PAGE 6

6 TABLE OF CONTENTS page ACKNOWLEDGMENTS ................................ ................................ ................................ .. 4 LIST OF TABLES ................................ ................................ ................................ ............ 8 LIST OF FIGURES ................................ ................................ ................................ .......... 9 LIST OF ABBREVIATIONS ................................ ................................ ........................... 11 ABSTRACT ................................ ................................ ................................ ................... 13 CHAPTER 1 MOTIVATION AND GOAL OF RESEARCH ................................ ........................... 15 2 TUMOR MICROVASCULATURE: TARGETING AND IN VIVO MICROSCOPY .... 19 Tumor Microvasculature ................................ ................................ ......................... 19 Vascular Targeting Therapies ................................ ................................ ................. 20 Vascular Disrupting Agents ................................ ................................ .............. 21 Angiogenic Inhibiting Agents ................................ ................................ ............ 23 Combination of Vascular Targeting Agents ................................ ...................... 24 In Vivo Imaging of Tumor Microvasculature and Microenvironment ....................... 25 3 DEVELOPMENT OF FIRST PASS FLUORESCENCE IMAGING AND ITS COMBINATION WITH HYPERSPECTRAL IMAGING OF HEMOGLOBIN SATURATION ................................ ................................ ................................ ......... 29 Introduction ................................ ................................ ................................ ............. 29 Murine Dorsal Skinfold Window Chamber Mod el ................................ .................... 30 Hyperspectral Imaging of Hemoglobin Saturation ................................ ................... 31 Development of First Pass Fluorescence Imaging ................................ .................. 32 Imaging System ................................ ................................ ................................ 32 Development of Fluorescent Tracer ................................ ................................ 32 FPF Imaging Acquisition ................................ ................................ ................... 37 FPF Image Processing ................................ ................................ ..................... 37 In Vivo Testing ................................ ................................ ................................ ........ 39 Tumor Cel ls ................................ ................................ ................................ ...... 39 Animal Model ................................ ................................ ................................ .... 40 Experimental Design ................................ ................................ ........................ 40 Results ................................ ................................ ................................ .................... 40 Discussion ................................ ................................ ................................ .............. 44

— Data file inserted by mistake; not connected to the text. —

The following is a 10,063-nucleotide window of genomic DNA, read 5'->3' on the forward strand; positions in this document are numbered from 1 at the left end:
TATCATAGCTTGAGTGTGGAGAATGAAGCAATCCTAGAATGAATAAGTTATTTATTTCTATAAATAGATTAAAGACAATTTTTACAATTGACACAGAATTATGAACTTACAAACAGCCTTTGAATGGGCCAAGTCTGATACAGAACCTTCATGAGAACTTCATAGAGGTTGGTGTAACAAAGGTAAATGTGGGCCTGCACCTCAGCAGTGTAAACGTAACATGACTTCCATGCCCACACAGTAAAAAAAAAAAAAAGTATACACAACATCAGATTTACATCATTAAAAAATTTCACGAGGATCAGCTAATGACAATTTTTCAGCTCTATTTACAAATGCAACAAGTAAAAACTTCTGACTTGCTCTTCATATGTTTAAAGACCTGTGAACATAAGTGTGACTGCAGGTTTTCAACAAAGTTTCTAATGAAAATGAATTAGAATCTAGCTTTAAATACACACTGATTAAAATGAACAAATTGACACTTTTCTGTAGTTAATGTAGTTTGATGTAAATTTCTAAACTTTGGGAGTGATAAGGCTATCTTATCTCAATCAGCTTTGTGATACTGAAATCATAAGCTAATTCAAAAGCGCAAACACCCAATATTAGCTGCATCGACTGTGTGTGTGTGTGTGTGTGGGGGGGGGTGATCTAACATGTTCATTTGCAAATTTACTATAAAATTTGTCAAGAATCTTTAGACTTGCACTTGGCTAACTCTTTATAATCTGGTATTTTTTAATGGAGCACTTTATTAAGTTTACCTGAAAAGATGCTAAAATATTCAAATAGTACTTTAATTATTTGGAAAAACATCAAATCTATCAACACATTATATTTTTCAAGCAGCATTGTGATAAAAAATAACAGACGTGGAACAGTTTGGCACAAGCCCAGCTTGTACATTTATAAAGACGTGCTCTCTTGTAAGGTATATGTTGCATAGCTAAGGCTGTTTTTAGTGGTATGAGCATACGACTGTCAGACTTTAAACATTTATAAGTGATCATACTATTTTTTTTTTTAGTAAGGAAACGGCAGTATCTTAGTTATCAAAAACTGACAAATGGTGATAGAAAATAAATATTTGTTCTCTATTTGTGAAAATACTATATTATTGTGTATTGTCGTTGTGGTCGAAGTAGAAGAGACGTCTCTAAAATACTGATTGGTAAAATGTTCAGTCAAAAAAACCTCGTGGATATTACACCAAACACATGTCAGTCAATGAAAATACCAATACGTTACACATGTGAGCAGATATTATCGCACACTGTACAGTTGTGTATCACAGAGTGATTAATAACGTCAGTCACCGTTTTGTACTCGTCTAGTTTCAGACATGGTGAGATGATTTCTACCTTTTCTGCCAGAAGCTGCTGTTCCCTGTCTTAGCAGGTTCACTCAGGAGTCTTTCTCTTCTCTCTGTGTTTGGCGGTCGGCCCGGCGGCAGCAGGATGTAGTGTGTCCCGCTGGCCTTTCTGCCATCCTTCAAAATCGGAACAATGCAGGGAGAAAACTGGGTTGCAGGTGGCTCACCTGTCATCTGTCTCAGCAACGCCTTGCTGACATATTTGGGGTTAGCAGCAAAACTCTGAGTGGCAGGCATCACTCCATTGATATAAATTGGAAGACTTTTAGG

PAGE 7

7 4 COMBINATION OF SPECTRAL AND FLUORESENCE IMAGING MICROSCOPY FOR WIDE FIELD IN VIVO ANALYSIS OF MICROVESSEL BLOOD SUPPLY AND OXYGENATION OVER TIME ................................ ............ 60 Introduction ................................ ................................ ................................ ............. 60 Materials and Methods ................................ ................................ ............................ 61 Tumor Cells ................................ ................................ ................................ ...... 61 Animal Model ................................ ................................ ................................ .... 62 Flu orescent Liposome Preparation ................................ ................................ ... 63 Experimental Design ................................ ................................ ........................ 63 Hb Saturation Imaging and Image Processing ................................ ................. 64 FPF Imaging and Image Processing ................................ ................................ 65 Results ................................ ................................ ................................ .................... 66 Discussion ................................ ................................ ................................ .............. 70 5 IN VIVO MICROSCOPY COMPARISON OF MICROVASCULAR FUNCTION AFTER TREATMENT WITH OXI4503, SUNITINIB, AND THEIR COMBINATION IN CAKI 2 TUMORS ................................ ................................ ..... 84 Introduction ................................ ................................ ................................ ............. 84 Materials and Methods ................................ ................................ ............................ 85 Tumor Cells ................................ ................................ ................................ ...... 85 Dorsal Skinfold Window Chamber Preparation ................................ ................ 86 Drug Prepar ation and Experimental Design ................................ ..................... 86 Fluorescent Liposome Preparation ................................ ................................ ... 87 Intravital Microscopy ................................ ................................ ......................... 88 Hb Saturation Imaging and Analysis ................................ .......................... 88 FPF Imaging and Analysis ................................ ................................ ......... 88 Tumor Volume Calculation ................................ ................................ ............... 89 Immunohistochemical Analysis of Window Chamber Tumors .......................... 90 Statistical Analysis ................................ ................................ ............................ 90 Results ................................ ................................ ................................ .................... 91 Morphological Changes of Tumor Blood Vessels ................................ ............. 91 Tumor Growth Inhibition ................................ ................................ ................... 92 Immunohistochemical Analysis ................................ ................................ ........ 93 FPF and Hb Saturation Imaging of Blood Flow and Oxygenation .................... 94 Region of Interest Analysis ................................ ................................ ........ 95 Box and Whisker Plot Analysis ................................ ................................ .. 96 Discussion ................................ ................................ ................................ .............. 97 6 CONCLUSION AND FUTURE DIRECTION ................................ ......................... 114 APPENDIX MATLAB CODE FOR FPF IMAGING ANALYSIS .............................. 118 LIST OF REFERENCES ................................ ................................ ............................. 123 BIOGRAPHICAL SKETCH ................................ ................................ .......................... 133